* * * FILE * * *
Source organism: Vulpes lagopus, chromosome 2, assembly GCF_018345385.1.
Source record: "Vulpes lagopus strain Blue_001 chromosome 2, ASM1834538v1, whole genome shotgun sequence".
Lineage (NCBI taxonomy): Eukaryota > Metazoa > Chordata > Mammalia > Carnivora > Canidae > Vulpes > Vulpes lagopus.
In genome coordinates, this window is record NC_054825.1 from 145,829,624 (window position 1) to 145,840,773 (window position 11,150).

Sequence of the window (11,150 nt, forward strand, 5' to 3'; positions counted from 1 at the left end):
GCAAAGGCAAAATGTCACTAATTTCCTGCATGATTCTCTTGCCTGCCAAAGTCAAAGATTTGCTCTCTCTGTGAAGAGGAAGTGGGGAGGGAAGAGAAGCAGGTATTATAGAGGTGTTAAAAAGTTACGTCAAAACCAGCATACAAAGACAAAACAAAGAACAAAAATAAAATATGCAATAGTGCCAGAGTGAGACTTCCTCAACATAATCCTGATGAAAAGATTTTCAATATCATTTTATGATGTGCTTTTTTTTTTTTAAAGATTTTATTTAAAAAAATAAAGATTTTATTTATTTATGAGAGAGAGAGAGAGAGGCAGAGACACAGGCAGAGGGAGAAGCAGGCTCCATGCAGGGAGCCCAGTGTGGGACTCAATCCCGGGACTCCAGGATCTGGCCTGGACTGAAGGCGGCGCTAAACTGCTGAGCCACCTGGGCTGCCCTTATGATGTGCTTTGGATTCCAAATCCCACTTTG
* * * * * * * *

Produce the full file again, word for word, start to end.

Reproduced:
Source organism: Vulpes lagopus, chromosome 2, assembly GCF_018345385.1.
Source record: "Vulpes lagopus strain Blue_001 chromosome 2, ASM1834538v1, whole genome shotgun sequence".
Lineage (NCBI taxonomy): Eukaryota > Metazoa > Chordata > Mammalia > Carnivora > Canidae > Vulpes > Vulpes lagopus.
In genome coordinates, this window is record NC_054825.1 from 145,829,624 (window position 1) to 145,840,773 (window position 11,150).

Sequence of the window (11,150 nt, forward strand, 5' to 3'; positions counted from 1 at the left end):
GCAAAGGCAAAATGTCACTAATTTCCTGCATGATTCTCTTGCCTGCCAAAGTCAAAGATTTGCTCTCTCTGTGAAGAGGAAGTGGGGAGGGAAGAGAAGCAGGTATTATAGAGGTGTTAAAAAGTTACGTCAAAACCAGCATACAAAGACAAAACAAAGAACAAAAATAAAATATGCAATAGTGCCAGAGTGAGACTTCCTCAACATAATCCTGATGAAAAGATTTTCAATATCATTTTATGATGTGCTTTTTTTTTTTTAAAGATTTTATTTAAAAAAATAAAGATTTTATTTATTTATGAGAGAGAGAGAGAGAGGCAGAGACACAGGCAGAGGGAGAAGCAGGCTCCATGCAGGGAGCCCAGTGTGGGACTCAATCCCGGGACTCCAGGATCTGGCCTGGACTGAAGGCGGCGCTAAACTGCTGAGCCACCTGGGCTGCCCTTATGATGTGCTTTGGATTCCAAATCCCACTTTG